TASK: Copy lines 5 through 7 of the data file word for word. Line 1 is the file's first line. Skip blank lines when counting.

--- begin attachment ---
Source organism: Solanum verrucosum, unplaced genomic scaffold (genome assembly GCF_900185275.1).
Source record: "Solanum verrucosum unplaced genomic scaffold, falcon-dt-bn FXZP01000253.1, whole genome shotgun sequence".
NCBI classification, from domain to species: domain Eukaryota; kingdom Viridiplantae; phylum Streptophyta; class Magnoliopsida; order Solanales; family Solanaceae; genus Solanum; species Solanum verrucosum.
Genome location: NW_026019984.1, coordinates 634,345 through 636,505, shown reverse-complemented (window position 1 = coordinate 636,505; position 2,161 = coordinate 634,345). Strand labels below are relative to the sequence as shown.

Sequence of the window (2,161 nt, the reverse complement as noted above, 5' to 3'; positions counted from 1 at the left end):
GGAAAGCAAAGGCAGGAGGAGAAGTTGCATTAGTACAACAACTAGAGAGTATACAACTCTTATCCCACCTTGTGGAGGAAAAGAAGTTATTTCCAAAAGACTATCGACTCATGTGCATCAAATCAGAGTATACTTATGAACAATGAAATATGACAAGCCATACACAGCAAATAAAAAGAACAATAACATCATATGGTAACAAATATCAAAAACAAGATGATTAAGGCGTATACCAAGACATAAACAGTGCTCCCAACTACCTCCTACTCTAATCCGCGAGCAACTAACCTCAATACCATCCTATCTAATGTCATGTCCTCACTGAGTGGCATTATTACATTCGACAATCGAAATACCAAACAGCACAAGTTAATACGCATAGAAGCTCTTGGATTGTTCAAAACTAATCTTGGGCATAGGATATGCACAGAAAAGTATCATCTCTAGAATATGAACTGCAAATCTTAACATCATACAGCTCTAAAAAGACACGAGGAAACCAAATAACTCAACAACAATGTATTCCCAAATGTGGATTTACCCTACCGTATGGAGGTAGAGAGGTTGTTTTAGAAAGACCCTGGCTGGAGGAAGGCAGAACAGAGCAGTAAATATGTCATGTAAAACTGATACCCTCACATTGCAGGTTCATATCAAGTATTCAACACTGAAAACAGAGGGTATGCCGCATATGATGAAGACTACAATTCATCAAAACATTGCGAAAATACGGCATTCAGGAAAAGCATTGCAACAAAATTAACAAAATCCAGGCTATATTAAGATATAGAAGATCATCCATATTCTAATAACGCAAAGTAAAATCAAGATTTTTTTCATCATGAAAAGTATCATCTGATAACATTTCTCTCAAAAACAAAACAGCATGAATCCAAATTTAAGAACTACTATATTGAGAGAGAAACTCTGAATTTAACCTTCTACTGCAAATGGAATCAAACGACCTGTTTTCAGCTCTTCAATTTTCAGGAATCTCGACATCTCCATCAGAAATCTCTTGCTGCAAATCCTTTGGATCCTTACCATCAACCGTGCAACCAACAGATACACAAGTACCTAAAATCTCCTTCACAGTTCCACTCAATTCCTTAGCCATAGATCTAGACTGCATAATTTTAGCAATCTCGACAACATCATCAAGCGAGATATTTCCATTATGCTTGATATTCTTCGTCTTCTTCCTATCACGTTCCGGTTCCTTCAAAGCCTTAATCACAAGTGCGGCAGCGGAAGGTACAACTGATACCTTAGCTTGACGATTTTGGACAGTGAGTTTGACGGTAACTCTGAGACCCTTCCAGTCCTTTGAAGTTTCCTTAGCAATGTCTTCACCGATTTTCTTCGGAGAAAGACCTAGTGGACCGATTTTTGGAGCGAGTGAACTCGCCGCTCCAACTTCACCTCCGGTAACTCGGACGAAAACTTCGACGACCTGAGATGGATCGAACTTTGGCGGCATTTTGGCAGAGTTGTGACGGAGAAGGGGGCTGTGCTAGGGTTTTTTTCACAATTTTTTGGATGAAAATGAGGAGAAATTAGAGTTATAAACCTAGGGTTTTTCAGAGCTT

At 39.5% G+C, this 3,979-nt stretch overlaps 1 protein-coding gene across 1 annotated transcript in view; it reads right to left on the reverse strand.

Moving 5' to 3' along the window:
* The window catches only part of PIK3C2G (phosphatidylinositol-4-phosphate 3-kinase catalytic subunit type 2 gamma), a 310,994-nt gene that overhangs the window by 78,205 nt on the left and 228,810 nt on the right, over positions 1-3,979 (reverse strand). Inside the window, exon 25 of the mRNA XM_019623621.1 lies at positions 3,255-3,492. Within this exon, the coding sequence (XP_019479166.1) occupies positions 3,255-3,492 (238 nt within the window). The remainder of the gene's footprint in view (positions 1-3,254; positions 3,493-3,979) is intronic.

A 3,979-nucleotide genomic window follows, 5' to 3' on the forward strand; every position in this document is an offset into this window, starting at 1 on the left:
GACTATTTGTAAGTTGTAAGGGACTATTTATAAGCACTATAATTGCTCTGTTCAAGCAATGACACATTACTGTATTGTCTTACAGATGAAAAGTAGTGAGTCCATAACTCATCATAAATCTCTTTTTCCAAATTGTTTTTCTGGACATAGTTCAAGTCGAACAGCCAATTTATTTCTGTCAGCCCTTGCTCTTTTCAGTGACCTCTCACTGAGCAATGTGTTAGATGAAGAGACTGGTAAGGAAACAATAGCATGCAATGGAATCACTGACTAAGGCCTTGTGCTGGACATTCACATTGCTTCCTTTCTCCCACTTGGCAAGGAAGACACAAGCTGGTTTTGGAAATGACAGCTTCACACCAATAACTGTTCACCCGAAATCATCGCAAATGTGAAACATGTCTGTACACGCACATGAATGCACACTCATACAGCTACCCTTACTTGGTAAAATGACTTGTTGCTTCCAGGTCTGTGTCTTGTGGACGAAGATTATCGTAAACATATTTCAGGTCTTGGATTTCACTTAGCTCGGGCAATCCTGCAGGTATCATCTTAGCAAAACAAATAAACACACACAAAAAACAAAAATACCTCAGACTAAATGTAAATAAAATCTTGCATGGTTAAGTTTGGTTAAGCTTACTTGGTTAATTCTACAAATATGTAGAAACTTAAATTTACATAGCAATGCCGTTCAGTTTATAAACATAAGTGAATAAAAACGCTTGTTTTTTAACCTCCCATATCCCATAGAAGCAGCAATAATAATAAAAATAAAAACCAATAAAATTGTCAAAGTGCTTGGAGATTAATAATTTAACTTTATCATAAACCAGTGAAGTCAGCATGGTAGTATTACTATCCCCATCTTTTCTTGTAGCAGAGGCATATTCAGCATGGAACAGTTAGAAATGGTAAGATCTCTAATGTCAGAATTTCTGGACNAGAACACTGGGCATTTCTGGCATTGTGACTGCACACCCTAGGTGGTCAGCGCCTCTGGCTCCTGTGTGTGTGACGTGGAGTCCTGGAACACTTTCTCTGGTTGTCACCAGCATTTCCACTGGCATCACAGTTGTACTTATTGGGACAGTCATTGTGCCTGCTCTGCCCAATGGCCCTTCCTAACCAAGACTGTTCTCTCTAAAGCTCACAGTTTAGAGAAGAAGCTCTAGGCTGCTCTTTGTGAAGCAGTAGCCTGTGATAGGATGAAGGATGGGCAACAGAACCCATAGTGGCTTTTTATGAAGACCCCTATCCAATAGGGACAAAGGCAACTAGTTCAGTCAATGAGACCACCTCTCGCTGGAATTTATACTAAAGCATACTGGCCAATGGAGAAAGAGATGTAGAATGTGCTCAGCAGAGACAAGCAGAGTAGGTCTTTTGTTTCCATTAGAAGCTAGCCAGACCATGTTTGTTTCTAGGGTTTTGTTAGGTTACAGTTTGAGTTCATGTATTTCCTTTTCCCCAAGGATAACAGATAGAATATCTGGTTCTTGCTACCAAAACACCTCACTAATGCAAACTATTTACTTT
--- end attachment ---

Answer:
Sequence of the window (2,161 nt, the reverse complement as noted above, 5' to 3'; positions counted from 1 at the left end):
GGAAAGCAAAGGCAGGAGGAGAAGTTGCATTAGTACAACAACTAGAGAGTATACAACTCTTATCCCACCTTGTGGAGGAAAAGAAGTTATTTCCAAAAGACTATCGACTCATGTGCATCAAATCAGAGTATACTTATGAACAATGAAATATGACAAGCCATACACAGCAAATAAAAAGAACAATAACATCATATGGTAACAAATATCAAAAACAAGATGATTAAGGCGTATACCAAGACATAAACAGTGCTCCCAACTACCTCCTACTCTAATCCGCGAGCAACTAACCTCAATACCATCCTATCTAATGTCATGTCCTCACTGAGTGGCATTATTACATTCGACAATCGAAATACCAAACAGCACAAGTTAATACGCATAGAAGCTCTTGGATTGTTCAAAACTAATCTTGGGCATAGGATATGCACAGAAAAGTATCATCTCTAGAATATGAACTGCAAATCTTAACATCATACAGCTCTAAAAAGACACGAGGAAACCAAATAACTCAACAACAATGTATTCCCAAATGTGGATTTACCCTACCGTATGGAGGTAGAGAGGTTGTTTTAGAAAGACCCTGGCTGGAGGAAGGCAGAACAGAGCAGTAAATATGTCATGTAAAACTGATACCCTCACATTGCAGGTTCATATCAAGTATTCAACACTGAAAACAGAGGGTATGCCGCATATGATGAAGACTACAATTCATCAAAACATTGCGAAAATACGGCATTCAGGAAAAGCATTGCAACAAAATTAACAAAATCCAGGCTATATTAAGATATAGAAGATCATCCATATTCTAATAACGCAAAGTAAAATCAAGATTTTTTTCATCATGAAAAGTATCATCTGATAACATTTCTCTCAAAAACAAAACAGCATGAATCCAAATTTAAGAACTACTATATTGAGAGAGAAACTCTGAATTTAACCTTCTACTGCAAATGGAATCAAACGACCTGTTTTCAGCTCTTCAATTTTCAGGAATCTCGACATCTCCATCAGAAATCTCTTGCTGCAAATCCTTTGGATCCTTACCATCAACCGTGCAACCAACAGATACACAAGTACCTAAAATCTCCTTCACAGTTCCACTCAATTCCTTAGCCATAGATCTAGACTGCATAATTTTAGCAATCTCGACAACATCATCAAGCGAGATATTTCCATTATGCTTGATATTCTTCGTCTTCTTCCTATCACGTTCCGGTTCCTTCAAAGCCTTAATCACAAGTGCGGCAGCGGAAGGTACAACTGATACCTTAGCTTGACGATTTTGGACAGTGAGTTTGACGGTAACTCTGAGACCCTTCCAGTCCTTTGAAGTTTCCTTAGCAATGTCTTCACCGATTTTCTTCGGAGAAAGACCTAGTGGACCGATTTTTGGAGCGAGTGAACTCGCCGCTCCAACTTCACCTCCGGTAACTCGGACGAAAACTTCGACGACCTGAGATGGATCGAACTTTGGCGGCATTTTGGCAGAGTTGTGACGGAGAAGGGGGCTGTGCTAGGGTTTTTTTCACAATTTTTTGGATGAAAATGAGGAGAAATTAGAGTTATAAACCTAGGGTTTTTCAGAGCTT

At 39.5% G+C, this 3,979-nt stretch overlaps 1 protein-coding gene across 1 annotated transcript in view; it reads right to left on the reverse strand.